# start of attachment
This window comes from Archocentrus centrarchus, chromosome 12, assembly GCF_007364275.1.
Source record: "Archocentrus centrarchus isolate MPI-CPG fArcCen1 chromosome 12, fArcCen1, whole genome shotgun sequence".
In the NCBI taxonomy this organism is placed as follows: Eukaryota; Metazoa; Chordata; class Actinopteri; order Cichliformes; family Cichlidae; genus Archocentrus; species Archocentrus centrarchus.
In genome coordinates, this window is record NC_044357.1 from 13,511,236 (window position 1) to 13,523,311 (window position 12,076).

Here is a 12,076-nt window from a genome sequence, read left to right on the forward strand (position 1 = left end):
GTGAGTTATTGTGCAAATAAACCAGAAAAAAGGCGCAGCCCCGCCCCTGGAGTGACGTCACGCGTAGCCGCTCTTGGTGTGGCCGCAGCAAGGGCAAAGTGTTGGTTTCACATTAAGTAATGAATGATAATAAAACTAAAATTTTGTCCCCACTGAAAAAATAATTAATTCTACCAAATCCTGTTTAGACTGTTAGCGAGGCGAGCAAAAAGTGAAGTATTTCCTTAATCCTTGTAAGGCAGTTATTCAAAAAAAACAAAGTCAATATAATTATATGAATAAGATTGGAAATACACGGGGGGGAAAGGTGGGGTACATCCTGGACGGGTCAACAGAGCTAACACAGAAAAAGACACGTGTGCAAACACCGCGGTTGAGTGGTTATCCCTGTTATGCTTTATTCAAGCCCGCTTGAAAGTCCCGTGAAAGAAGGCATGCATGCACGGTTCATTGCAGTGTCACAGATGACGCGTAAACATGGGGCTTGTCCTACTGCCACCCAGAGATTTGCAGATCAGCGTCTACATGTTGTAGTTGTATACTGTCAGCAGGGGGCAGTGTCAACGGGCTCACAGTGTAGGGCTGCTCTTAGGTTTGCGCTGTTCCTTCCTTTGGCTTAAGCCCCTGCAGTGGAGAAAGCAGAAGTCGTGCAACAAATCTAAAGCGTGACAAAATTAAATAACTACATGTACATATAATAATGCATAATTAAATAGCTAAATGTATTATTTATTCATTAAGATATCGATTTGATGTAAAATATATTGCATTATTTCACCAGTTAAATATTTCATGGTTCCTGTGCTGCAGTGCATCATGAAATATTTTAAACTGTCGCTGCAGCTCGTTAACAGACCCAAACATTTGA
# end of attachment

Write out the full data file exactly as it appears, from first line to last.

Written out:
This window comes from Archocentrus centrarchus, chromosome 12, assembly GCF_007364275.1.
Source record: "Archocentrus centrarchus isolate MPI-CPG fArcCen1 chromosome 12, fArcCen1, whole genome shotgun sequence".
In the NCBI taxonomy this organism is placed as follows: Eukaryota; Metazoa; Chordata; class Actinopteri; order Cichliformes; family Cichlidae; genus Archocentrus; species Archocentrus centrarchus.
In genome coordinates, this window is record NC_044357.1 from 13,511,236 (window position 1) to 13,523,311 (window position 12,076).

Here is a 12,076-nt window from a genome sequence, read left to right on the forward strand (position 1 = left end):
GTGAGTTATTGTGCAAATAAACCAGAAAAAAGGCGCAGCCCCGCCCCTGGAGTGACGTCACGCGTAGCCGCTCTTGGTGTGGCCGCAGCAAGGGCAAAGTGTTGGTTTCACATTAAGTAATGAATGATAATAAAACTAAAATTTTGTCCCCACTGAAAAAATAATTAATTCTACCAAATCCTGTTTAGACTGTTAGCGAGGCGAGCAAAAAGTGAAGTATTTCCTTAATCCTTGTAAGGCAGTTATTCAAAAAAAACAAAGTCAATATAATTATATGAATAAGATTGGAAATACACGGGGGGGAAAGGTGGGGTACATCCTGGACGGGTCAACAGAGCTAACACAGAAAAAGACACGTGTGCAAACACCGCGGTTGAGTGGTTATCCCTGTTATGCTTTATTCAAGCCCGCTTGAAAGTCCCGTGAAAGAAGGCATGCATGCACGGTTCATTGCAGTGTCACAGATGACGCGTAAACATGGGGCTTGTCCTACTGCCACCCAGAGATTTGCAGATCAGCGTCTACATGTTGTAGTTGTATACTGTCAGCAGGGGGCAGTGTCAACGGGCTCACAGTGTAGGGCTGCTCTTAGGTTTGCGCTGTTCCTTCCTTTGGCTTAAGCCCCTGCAGTGGAGAAAGCAGAAGTCGTGCAACAAATCTAAAGCGTGACAAAATTAAATAACTACATGTACATATAATAATGCATAATTAAATAGCTAAATGTATTATTTATTCATTAAGATATCGATTTGATGTAAAATATATTGCATTATTTCACCAGTTAAATATTTCATGGTTCCTGTGCTGCAGTGCATCATGAAATATTTTAAACTGTCGCTGCAGCTCGTTAACAGACCCAAACATTTGA